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Is this a case where an investment advisor is a good idea?
Old 09-04-2014, 06:37 PM   #1
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Is this a case where an investment advisor is a good idea?

First post here. Have been watching this forum for some time now. I am 55 yrs old, married (wife is 46), no kids and looking for advice on whether it may be a good idea to turn to a Investment Advisor to get our investable assets to a place where I can eventually DIY. A quick history: About two years ago my father passed away, leaving approx $4.5M in investable accounts to me. $1M is in trusts, and $3M is in a mix of stocks/securities, totalling around 75 holdings. I am also sitting on approximately $500K in cash. We both work part time, but at this point we could easily live off the income generated from these accounts. These accounts are all held in one of the big brokerage houses. Up to now, they have done OK, performing fairly well but my father's portfolio was skewed heavily toward income, which served him well at 79 yrs old, but we are still relatively young and need to work toward a different allocation. I know enough to realize that these accounts need to be tweaked to adjust to a changing market with rising rates, and some of the holdings are going to be at risk in a rising rate environment.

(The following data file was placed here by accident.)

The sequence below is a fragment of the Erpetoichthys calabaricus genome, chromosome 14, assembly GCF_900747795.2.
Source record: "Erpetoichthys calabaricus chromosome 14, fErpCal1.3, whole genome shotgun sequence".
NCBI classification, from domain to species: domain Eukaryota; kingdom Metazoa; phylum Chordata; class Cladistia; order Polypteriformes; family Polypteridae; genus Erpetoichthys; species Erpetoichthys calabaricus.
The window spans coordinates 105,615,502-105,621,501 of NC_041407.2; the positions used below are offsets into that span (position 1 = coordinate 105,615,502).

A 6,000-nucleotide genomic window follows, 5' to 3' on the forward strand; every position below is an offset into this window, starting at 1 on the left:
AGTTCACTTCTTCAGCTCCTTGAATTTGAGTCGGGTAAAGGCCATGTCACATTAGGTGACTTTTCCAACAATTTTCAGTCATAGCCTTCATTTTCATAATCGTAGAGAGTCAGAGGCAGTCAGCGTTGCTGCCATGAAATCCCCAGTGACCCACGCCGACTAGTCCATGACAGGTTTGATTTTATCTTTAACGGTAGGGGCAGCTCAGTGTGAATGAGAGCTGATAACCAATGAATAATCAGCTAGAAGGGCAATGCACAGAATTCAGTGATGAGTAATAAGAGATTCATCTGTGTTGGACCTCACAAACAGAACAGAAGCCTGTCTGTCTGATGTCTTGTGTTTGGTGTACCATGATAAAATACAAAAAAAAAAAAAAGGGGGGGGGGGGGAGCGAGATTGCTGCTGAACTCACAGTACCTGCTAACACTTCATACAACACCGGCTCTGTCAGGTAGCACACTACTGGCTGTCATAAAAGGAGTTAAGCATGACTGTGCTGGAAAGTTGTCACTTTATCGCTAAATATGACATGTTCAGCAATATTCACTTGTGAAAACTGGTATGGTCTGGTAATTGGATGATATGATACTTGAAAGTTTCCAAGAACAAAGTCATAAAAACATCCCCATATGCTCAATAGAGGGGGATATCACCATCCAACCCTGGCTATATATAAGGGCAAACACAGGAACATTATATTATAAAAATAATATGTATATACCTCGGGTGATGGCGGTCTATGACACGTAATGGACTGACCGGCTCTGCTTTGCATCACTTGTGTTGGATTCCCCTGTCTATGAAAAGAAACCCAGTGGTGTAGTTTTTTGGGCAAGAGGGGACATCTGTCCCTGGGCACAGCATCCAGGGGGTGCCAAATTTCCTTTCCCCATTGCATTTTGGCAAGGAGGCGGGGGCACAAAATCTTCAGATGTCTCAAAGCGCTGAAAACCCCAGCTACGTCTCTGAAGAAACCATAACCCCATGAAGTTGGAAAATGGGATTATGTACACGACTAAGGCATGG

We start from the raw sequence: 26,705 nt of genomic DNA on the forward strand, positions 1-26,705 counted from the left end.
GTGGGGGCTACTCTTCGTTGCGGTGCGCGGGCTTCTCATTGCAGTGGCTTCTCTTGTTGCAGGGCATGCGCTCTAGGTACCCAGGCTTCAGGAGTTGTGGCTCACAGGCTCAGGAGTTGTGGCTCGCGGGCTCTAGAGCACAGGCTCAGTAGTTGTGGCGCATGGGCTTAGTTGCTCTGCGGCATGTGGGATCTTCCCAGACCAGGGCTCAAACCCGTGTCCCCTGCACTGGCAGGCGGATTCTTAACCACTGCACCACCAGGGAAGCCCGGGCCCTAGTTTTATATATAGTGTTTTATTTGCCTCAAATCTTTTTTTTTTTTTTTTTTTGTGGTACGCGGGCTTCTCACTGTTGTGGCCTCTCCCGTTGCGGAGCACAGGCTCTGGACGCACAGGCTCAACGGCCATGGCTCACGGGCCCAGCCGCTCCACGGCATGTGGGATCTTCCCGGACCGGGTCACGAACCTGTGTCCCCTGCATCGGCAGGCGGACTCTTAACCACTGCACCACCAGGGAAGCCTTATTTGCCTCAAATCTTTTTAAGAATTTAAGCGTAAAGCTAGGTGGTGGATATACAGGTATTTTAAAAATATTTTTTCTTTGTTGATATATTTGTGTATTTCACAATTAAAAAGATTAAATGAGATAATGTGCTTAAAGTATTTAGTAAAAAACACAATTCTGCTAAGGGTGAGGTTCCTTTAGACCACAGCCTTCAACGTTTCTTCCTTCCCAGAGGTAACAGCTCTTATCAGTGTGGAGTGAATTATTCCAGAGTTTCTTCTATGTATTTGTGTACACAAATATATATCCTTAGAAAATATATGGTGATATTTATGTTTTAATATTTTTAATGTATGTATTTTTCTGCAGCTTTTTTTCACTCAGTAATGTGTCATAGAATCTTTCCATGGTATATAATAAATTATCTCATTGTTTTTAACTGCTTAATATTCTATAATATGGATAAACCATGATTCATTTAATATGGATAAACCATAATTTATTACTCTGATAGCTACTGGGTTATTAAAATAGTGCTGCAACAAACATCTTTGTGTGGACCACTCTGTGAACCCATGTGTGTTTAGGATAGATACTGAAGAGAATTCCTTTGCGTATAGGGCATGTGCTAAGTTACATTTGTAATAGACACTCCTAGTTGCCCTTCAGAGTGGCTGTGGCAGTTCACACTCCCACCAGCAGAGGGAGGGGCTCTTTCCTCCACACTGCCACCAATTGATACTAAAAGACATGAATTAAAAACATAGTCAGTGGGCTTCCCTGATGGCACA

I have spoken with a few people, including a financial planner, and understand the value of getting this portfolio into a well diversified asset allocation model. The brokerage house worked up a plan with an AA model, but I want to keep costs down and am reluctant to do a major overhaul within the brokerage, given the commission$. I am thinking of moving a sizeable portion of the accounts to either a Schwab or Fidelity account, then hiring a registered investment advisor to help me to get the portfolio to a more diversified place given our risk tolerance. The RIA I spoke to has offered to manage the accounts at 65-75 basis points depending on the amount I put in. I could also do an hourly with him, and then take his advice and do the trades myself. I pay a lot of attention to keeping expenses down, and I have always been against 'wrap fees', but in this case I admit I am starting to think it might be a good idea, at least until it gets to a place I'm more comfortable with managing. The portfolio is somewhat complex, with a lot of individual stock holdings, MLP's, CEF's, etc, etc and there are some significant capital gains to work in as well. My feeling is that the complexity of the holdings at this stage of the game is a bit much for me to go alone.